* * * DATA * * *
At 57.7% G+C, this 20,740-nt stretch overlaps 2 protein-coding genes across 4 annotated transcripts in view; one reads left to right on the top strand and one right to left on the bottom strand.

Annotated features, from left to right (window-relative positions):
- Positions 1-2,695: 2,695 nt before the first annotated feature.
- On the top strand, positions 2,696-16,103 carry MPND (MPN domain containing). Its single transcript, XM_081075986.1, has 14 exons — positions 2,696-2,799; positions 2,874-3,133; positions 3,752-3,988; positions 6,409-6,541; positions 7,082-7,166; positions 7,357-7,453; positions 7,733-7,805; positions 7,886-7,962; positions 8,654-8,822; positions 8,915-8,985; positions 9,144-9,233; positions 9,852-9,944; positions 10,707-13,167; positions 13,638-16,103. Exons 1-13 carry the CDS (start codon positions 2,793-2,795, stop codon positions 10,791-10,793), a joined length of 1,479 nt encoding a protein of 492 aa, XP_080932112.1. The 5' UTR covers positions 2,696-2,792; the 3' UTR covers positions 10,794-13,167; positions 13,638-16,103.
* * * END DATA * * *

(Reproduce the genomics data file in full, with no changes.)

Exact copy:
At 57.7% G+C, this 20,740-nt stretch overlaps 2 protein-coding genes across 4 annotated transcripts in view; one reads left to right on the top strand and one right to left on the bottom strand.

Annotated features, from left to right (window-relative positions):
- Positions 1-2,695: 2,695 nt before the first annotated feature.
- On the top strand, positions 2,696-16,103 carry MPND (MPN domain containing). Its single transcript, XM_081075986.1, has 14 exons — positions 2,696-2,799; positions 2,874-3,133; positions 3,752-3,988; positions 6,409-6,541; positions 7,082-7,166; positions 7,357-7,453; positions 7,733-7,805; positions 7,886-7,962; positions 8,654-8,822; positions 8,915-8,985; positions 9,144-9,233; positions 9,852-9,944; positions 10,707-13,167; positions 13,638-16,103. Exons 1-13 carry the CDS (start codon positions 2,793-2,795, stop codon positions 10,791-10,793), a joined length of 1,479 nt encoding a protein of 492 aa, XP_080932112.1. The 5' UTR covers positions 2,696-2,792; the 3' UTR covers positions 10,794-13,167; positions 13,638-16,103.